There were no significant differences between spectral power components and time-domain variables between positive and negative response patients and among different syncopal patterns [Table 6]. Furthermore, there was not any significant difference in spectral power components and time-domain variables among syncopal stages [Table 7]. The parameters of HRV derived from 24-hour electrocardiogram monitoring provided no meaningful prediction for HUTT outcomes.
Table 6: Twenty-four-hour heart rate variability according to head-up tilt test results

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Table 7: Parameters of heart rate variability according to syncopal stages

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Characteristics of electrophysiological properties according to head-up tilt test

More than half of patients underwent EPS, and HUTT group trended to have more EPS performed than non-HUTT group [57.9% vs. 37.6%, P < 0.001; [Table 1]. As compared with negative response patients, patients with positive responses had significantly longer parameters of A-H interval, sinus node recovery time, Wenckebach point, and Wenckebach 2:1 point. Significant difference of parameters hereinbefore had also been revealed between negative group and syncopal subtypes, expect for A-H interval between negative and vasodepressor groups [Table 8]. There was a significant difference only in sinus node recovery time among three syncopal subtypes. Among syncopal stages, only H-V interval was found to have a significant difference, but there was not a trend according to isoproterenol dose [Table 9].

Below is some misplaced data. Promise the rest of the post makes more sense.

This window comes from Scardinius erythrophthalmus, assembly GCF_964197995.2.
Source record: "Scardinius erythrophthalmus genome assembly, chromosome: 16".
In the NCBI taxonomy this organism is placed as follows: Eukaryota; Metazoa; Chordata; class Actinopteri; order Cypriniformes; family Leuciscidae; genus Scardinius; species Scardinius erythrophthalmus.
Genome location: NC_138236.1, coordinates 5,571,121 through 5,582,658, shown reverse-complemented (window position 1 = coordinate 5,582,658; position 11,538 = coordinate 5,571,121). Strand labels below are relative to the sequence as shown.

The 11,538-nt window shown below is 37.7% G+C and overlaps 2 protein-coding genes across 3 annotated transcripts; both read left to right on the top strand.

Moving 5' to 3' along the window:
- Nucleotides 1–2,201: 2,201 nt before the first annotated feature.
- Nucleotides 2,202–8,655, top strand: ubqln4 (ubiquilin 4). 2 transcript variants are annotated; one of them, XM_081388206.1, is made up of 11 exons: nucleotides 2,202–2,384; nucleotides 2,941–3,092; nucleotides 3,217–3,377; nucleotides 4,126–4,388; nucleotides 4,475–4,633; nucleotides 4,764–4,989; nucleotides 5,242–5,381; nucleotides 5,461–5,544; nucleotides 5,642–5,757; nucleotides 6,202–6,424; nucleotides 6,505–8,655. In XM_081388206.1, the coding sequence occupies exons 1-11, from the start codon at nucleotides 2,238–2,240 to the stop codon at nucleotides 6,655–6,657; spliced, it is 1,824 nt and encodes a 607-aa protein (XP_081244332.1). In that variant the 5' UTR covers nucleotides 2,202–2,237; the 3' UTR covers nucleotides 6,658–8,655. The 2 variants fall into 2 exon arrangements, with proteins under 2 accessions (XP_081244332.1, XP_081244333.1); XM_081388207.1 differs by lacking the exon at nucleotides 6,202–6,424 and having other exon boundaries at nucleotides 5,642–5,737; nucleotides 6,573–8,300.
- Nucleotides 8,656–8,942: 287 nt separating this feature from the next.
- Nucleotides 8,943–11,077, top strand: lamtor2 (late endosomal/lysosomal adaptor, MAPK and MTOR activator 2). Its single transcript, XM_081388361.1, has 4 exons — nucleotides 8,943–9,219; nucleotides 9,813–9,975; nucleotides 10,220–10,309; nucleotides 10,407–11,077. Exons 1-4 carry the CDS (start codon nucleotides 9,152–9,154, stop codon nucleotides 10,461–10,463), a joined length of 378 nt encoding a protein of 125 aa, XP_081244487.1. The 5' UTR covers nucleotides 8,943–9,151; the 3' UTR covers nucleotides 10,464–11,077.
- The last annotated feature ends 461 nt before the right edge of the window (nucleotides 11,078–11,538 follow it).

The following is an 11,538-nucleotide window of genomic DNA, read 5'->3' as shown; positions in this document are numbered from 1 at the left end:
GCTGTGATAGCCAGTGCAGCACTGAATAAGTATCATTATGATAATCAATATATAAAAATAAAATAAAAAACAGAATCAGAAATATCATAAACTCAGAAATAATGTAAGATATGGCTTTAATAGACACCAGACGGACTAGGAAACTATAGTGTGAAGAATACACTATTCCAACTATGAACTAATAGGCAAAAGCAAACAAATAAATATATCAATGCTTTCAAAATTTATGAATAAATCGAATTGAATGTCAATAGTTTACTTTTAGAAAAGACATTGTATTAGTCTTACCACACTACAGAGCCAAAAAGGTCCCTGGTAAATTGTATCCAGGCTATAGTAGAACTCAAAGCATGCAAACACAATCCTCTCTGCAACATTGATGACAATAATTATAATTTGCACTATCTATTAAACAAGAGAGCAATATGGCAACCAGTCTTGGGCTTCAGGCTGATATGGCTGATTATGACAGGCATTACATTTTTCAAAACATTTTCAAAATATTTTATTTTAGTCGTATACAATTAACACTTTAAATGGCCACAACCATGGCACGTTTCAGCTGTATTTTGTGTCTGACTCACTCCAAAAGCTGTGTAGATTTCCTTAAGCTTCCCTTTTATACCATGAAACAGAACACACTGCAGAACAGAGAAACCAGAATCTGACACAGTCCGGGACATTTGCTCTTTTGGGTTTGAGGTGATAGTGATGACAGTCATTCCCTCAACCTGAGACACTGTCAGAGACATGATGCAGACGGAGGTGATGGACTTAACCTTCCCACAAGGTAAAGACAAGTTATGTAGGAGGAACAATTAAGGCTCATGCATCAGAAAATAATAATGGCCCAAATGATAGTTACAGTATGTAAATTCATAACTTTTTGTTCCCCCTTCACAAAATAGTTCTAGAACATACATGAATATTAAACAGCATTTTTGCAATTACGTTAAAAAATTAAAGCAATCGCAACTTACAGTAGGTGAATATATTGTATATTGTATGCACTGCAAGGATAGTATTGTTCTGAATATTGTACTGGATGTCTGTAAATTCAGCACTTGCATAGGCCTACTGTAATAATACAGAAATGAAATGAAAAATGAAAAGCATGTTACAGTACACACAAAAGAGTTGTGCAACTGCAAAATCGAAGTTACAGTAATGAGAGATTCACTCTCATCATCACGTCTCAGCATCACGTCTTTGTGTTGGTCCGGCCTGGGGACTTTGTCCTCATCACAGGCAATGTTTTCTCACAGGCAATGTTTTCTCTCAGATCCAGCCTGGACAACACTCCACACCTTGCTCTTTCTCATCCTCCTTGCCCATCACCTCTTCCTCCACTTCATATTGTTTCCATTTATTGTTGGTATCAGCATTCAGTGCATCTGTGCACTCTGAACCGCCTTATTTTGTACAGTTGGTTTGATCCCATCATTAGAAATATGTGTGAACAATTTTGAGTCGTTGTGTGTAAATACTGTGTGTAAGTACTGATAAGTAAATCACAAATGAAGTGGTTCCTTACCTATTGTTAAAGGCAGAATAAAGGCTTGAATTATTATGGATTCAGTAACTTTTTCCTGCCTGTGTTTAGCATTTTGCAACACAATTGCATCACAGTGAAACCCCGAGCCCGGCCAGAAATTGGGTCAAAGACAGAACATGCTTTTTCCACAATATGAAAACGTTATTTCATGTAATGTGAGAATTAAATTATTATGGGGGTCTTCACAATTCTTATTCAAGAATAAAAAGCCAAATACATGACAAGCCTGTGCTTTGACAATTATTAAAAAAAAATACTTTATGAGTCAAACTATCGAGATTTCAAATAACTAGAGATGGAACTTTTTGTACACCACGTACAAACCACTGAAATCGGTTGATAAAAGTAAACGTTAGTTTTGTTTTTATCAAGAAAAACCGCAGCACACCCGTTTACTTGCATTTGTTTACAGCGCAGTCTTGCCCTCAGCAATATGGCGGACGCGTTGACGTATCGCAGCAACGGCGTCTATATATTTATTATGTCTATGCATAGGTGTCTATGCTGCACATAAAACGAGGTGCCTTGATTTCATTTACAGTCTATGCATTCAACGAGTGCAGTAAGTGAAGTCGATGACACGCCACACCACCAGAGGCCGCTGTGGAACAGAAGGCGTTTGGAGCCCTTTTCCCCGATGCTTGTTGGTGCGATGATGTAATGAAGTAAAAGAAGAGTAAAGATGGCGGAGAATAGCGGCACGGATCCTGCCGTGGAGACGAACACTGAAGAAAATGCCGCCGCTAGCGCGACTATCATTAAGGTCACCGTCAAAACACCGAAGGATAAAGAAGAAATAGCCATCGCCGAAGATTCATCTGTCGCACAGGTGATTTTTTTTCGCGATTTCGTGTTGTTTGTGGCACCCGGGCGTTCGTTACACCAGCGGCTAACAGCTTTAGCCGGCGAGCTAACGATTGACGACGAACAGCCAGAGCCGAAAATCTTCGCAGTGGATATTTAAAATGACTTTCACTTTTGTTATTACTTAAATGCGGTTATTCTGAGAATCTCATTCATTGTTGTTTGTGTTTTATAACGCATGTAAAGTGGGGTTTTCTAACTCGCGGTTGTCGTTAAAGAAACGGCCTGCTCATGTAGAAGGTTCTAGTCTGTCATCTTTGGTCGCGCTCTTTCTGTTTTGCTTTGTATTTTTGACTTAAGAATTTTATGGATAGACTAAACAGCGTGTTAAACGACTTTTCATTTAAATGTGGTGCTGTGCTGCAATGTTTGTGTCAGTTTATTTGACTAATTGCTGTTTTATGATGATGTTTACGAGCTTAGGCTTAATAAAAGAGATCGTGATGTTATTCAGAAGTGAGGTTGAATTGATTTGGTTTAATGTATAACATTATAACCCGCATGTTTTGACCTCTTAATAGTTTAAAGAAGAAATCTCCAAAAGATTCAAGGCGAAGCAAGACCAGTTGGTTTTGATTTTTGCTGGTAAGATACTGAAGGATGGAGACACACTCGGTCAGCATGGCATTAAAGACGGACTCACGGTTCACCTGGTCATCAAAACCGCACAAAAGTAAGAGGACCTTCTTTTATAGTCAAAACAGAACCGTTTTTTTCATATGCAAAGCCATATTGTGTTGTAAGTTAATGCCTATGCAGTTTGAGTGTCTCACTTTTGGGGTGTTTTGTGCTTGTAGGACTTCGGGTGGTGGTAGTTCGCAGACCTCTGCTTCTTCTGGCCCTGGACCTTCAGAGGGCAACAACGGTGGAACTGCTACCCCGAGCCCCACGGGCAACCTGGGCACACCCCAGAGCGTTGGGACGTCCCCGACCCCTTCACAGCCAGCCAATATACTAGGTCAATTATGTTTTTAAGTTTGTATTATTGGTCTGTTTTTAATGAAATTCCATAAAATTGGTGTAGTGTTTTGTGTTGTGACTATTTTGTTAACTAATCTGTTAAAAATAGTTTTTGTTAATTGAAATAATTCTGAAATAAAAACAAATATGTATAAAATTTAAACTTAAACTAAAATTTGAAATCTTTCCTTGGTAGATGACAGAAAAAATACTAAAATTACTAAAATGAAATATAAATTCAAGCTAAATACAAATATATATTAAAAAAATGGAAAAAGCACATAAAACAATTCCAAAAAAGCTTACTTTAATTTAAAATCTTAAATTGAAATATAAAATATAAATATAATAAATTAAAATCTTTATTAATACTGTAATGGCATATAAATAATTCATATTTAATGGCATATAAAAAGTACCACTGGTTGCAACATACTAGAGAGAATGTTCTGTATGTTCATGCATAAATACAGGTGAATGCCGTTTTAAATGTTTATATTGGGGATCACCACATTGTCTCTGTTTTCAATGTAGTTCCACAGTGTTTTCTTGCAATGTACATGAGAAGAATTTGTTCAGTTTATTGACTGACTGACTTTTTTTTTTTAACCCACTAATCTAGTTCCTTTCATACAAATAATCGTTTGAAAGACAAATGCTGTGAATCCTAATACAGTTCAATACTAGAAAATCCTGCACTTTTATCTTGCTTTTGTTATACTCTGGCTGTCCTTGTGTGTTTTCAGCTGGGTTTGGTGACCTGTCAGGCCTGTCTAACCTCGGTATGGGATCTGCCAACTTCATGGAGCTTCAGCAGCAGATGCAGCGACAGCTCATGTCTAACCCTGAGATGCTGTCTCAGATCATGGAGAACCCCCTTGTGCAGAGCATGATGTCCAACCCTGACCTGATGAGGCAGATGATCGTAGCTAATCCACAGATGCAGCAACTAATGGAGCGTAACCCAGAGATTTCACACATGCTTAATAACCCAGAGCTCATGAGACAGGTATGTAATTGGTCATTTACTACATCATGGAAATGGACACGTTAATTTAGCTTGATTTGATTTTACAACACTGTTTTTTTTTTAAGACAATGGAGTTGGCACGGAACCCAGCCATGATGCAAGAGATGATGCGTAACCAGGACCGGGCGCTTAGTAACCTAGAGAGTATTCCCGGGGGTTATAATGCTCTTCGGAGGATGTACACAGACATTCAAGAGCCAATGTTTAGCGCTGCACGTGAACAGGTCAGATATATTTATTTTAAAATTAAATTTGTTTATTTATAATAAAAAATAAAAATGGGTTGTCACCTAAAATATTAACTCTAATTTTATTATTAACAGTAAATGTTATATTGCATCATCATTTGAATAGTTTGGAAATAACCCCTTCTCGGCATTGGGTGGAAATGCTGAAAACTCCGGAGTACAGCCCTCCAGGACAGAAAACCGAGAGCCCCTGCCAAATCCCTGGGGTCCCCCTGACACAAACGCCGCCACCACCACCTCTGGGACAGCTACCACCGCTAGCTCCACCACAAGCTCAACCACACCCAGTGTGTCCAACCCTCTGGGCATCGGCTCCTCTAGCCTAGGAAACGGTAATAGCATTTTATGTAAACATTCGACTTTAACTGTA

Table 8: Electrophysiological parameters according to tilt test results

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Table 9: Electrophysiological parameters according to different syncopal stages

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  Discussion Top